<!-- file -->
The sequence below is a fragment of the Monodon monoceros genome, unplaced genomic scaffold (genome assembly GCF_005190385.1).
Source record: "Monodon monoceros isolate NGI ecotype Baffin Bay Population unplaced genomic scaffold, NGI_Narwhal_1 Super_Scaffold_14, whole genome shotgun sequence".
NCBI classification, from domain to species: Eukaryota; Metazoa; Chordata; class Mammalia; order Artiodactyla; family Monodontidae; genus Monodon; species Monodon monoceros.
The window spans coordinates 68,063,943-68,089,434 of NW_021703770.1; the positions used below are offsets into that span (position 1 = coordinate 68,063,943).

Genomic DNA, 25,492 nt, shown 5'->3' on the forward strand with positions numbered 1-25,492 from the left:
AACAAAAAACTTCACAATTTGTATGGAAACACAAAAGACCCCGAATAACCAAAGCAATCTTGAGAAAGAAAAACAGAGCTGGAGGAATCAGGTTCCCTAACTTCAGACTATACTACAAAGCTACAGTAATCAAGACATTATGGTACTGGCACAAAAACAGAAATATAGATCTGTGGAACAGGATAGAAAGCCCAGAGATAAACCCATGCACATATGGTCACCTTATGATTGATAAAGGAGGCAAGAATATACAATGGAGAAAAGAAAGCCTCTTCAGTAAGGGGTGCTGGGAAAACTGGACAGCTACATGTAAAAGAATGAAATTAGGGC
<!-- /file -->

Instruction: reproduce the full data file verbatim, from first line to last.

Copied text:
The sequence below is a fragment of the Monodon monoceros genome, unplaced genomic scaffold (genome assembly GCF_005190385.1).
Source record: "Monodon monoceros isolate NGI ecotype Baffin Bay Population unplaced genomic scaffold, NGI_Narwhal_1 Super_Scaffold_14, whole genome shotgun sequence".
NCBI classification, from domain to species: Eukaryota; Metazoa; Chordata; class Mammalia; order Artiodactyla; family Monodontidae; genus Monodon; species Monodon monoceros.
The window spans coordinates 68,063,943-68,089,434 of NW_021703770.1; the positions used below are offsets into that span (position 1 = coordinate 68,063,943).

Genomic DNA, 25,492 nt, shown 5'->3' on the forward strand with positions numbered 1-25,492 from the left:
AACAAAAAACTTCACAATTTGTATGGAAACACAAAAGACCCCGAATAACCAAAGCAATCTTGAGAAAGAAAAACAGAGCTGGAGGAATCAGGTTCCCTAACTTCAGACTATACTACAAAGCTACAGTAATCAAGACATTATGGTACTGGCACAAAAACAGAAATATAGATCTGTGGAACAGGATAGAAAGCCCAGAGATAAACCCATGCACATATGGTCACCTTATGATTGATAAAGGAGGCAAGAATATACAATGGAGAAAAGAAAGCCTCTTCAGTAAGGGGTGCTGGGAAAACTGGACAGCTACATGTAAAAGAATGAAATTAGGGC